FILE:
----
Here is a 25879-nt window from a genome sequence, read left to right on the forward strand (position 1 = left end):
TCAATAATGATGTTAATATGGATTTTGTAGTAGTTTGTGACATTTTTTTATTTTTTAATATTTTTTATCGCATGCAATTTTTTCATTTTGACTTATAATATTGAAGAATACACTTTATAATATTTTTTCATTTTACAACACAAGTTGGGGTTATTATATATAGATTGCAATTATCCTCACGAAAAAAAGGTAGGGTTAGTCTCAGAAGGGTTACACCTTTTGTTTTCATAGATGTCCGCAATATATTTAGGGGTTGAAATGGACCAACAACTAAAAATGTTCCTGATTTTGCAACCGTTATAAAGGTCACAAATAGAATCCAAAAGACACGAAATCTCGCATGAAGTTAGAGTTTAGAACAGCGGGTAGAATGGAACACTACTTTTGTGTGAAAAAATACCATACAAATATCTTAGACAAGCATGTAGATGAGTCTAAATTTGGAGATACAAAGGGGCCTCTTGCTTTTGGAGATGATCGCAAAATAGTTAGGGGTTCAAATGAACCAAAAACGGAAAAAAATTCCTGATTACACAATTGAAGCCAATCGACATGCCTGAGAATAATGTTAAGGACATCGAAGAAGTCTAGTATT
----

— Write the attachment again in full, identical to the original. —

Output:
Here is a 25879-nt window from a genome sequence, read left to right on the forward strand (position 1 = left end):
TCAATAATGATGTTAATATGGATTTTGTAGTAGTTTGTGACATTTTTTTATTTTTTAATATTTTTTATCGCATGCAATTTTTTCATTTTGACTTATAATATTGAAGAATACACTTTATAATATTTTTTCATTTTACAACACAAGTTGGGGTTATTATATATAGATTGCAATTATCCTCACGAAAAAAAGGTAGGGTTAGTCTCAGAAGGGTTACACCTTTTGTTTTCATAGATGTCCGCAATATATTTAGGGGTTGAAATGGACCAACAACTAAAAATGTTCCTGATTTTGCAACCGTTATAAAGGTCACAAATAGAATCCAAAAGACACGAAATCTCGCATGAAGTTAGAGTTTAGAACAGCGGGTAGAATGGAACACTACTTTTGTGTGAAAAAATACCATACAAATATCTTAGACAAGCATGTAGATGAGTCTAAATTTGGAGATACAAAGGGGCCTCTTGCTTTTGGAGATGATCGCAAAATAGTTAGGGGTTCAAATGAACCAAAAACGGAAAAAAATTCCTGATTACACAATTGAAGCCAATCGACATGCCTGAGAATAATGTTAAGGACATCGAAGAAGTCTAGTATT